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Substance Abuse and Mental Health Services Administration

Substance Abuse & Mental Health Services Administration


Last Updated: 7/7/2008

SAMHSA’s Resource Center to Promote Acceptance,
Dignity and Social Inclusion Associated with
Mental Health (ADS Center)

 

Ralph Hoffman's Story

I owe my recovery to having been employed continuously from 1966 to 1986. However, it was job stress that led to my first hospitalization.

I was working in a petrochemical plant in 1968 when we had a "turnaround," a shutdown for maintenance in which minimizing the time it takes to get back on-stream is of the essence. Fourteen hours a day for 14 straight days, my job was to inspect vessels, furnaces, compressors, and other equipment of all shapes and sizes for damage, and then inspect them again when repaired.

I returned to work but, feeling anxious, I had my wife take me to our family physician. He referred me to a psychiatrist, who hospitalized me in a locked ward and put me on increasingly heavier doses of Thorazine, telling my wife not to come back for five days. I was given an unknown number of ECT (electroconvulsive therapy) treatments three times a week, at much higher voltages and amperages than are permitted now. Finally, I was stabilized on Thorazine, place on an unlocked ward, and returned to full-time work two months from admission.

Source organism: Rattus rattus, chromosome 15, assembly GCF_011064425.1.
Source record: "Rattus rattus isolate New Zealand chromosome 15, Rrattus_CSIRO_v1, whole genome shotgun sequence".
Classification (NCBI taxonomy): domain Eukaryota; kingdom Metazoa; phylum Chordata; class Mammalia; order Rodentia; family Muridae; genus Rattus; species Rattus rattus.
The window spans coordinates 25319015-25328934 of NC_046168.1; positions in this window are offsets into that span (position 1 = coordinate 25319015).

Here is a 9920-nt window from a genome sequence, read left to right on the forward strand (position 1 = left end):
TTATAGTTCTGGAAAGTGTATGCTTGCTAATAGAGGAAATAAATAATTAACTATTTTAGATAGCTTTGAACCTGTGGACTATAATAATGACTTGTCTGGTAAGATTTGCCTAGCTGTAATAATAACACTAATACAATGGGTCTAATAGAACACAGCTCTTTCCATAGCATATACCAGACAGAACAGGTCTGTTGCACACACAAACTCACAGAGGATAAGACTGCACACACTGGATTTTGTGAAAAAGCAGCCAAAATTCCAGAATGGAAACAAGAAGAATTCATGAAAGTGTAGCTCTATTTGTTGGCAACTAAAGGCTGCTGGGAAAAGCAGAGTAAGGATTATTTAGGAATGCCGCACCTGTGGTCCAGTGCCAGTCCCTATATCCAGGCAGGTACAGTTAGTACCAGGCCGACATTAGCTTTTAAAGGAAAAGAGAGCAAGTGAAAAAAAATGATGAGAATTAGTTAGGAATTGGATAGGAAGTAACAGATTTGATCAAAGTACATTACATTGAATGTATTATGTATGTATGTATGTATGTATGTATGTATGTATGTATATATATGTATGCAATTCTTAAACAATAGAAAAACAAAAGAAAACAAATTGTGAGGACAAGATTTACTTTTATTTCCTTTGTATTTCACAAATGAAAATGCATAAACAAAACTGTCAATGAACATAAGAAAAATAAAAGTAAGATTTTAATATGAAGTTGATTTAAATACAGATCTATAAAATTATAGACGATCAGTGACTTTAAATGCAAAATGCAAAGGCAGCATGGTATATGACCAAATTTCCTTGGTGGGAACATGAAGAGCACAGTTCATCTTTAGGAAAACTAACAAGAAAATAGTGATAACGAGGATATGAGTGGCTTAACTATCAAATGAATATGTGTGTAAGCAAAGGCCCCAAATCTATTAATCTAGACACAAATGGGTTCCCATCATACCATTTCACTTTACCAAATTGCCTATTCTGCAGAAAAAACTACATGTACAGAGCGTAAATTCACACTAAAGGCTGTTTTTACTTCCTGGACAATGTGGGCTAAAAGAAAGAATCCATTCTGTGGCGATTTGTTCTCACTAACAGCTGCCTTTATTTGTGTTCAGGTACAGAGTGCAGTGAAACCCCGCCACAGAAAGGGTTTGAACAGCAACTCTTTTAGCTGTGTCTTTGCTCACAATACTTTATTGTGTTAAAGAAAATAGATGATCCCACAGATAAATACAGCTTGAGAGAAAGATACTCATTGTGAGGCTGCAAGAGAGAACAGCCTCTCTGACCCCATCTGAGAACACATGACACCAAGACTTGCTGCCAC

I have been hospitalized since, but for briefer stays. In 1978, my diagnosis was changed from schizophrenia to bipolar affective disorder, which is what it is today. In 1986, I received SSDI (Social Security Disability Insurance), with the aid of my company. Although I grew up in abject poverty in upstate New York, my wife and I have a net worth of over a million dollars, derived from my income.

I have just filed for the third time for non-partisan public office. Since I have been open about my psychiatric history in the press, I fully expect to lose some votes from those who harbor stigmatizing ideas about mental illnesses.

Ralph Hoffman


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